Thursday, April 14, 2011

Turn off screens and turn on life

As most of you know, our family have already chosen to live TV free. The TV our apartment came with has pictures of animals and nature taped all over the screen so we don't have to look at the ugly black screen. Saule had a brief February love affair with "Dora" on youtube during our move here, which thankfully is now a distant memory. 
We are also happy to be able to live phone free. I remember the good old days when telephones stayed at home, and if you needed to leave a message you could (if the machine was turned on which in our house it never was). I had a cell phone for a time, and I can say I don't miss it AT ALL. All that stuff that people think they get from cell phones is in my mind out weighed by the burden they come with. Did you know life was just as good pre-cell phone? You could still keep track of your family, talk to your friends, have an alarm, have a calendar, listen to music, and tell the time!

HOWEVER computers are very much a part of our family, and I really have a hard time with that. 
I justify to myself all the screen time I get from my 7 year old macbook but the truth haunts me- I should be doing something else MOST of the time I am on the computer.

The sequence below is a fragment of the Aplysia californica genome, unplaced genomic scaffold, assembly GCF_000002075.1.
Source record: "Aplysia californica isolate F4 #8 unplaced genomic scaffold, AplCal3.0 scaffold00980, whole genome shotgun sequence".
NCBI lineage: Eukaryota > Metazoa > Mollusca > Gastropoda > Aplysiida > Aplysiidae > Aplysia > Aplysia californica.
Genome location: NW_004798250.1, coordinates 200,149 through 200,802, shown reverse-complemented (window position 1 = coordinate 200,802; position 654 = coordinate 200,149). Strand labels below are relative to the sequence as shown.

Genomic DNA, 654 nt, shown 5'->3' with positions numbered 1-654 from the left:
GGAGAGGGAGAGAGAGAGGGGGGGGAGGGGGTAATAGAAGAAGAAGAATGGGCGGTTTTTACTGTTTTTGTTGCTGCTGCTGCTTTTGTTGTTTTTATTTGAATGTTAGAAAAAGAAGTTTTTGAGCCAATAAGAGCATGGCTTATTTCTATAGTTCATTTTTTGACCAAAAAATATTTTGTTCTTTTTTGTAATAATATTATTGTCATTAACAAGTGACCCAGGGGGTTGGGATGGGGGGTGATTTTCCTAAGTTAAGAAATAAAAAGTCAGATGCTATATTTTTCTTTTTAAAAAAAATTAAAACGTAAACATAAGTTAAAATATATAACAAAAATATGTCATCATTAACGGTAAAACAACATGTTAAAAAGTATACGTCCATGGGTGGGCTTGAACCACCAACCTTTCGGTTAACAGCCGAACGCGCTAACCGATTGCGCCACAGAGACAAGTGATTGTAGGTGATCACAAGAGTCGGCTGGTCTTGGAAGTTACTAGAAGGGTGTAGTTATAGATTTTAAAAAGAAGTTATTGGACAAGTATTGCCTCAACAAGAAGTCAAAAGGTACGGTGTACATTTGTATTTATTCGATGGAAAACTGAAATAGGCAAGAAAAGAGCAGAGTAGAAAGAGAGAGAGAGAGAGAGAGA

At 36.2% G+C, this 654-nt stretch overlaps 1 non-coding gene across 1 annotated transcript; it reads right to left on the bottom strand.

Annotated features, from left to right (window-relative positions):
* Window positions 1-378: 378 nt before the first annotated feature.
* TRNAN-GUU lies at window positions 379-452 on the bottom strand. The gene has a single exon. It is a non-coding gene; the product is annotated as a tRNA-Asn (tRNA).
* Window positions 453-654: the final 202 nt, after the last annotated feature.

SO you can understand how happy I was when I found out about screen-free week. 

Screen-Free Week, presented by the Campaign for a Commercial-Free Childhood,  is April 18-24, 2011!
Kids, families, schools, and communities pledge to turn off screens and turn on life.

Did you know?
School-age children spend nearly twice as many hours with screen media such as television, video games, computers, and hand-held devices as they do in school.

Television use is at an all-time high among preschoolers—according to Nielsen, young children spend, on average, more than 24 hours a week watching TV.

Screen time is habituating and linked to poor school performance, childhood obesity, poor sleep habits and attention problems.

Forty percent of 3-month-old infants are regular viewers of television and DVDs—even though the American Academy of Pediatrics recommends no screen time for children under two.

Children are spending way too much time with screens—and it’s not good for them. That’s why more than 60 leading health, education, and childcare organizations actively support this year’sScreen-Free Week (April 18-24, 2011), the annual celebration where children, families, schools and communities turn off screens and turn on life.

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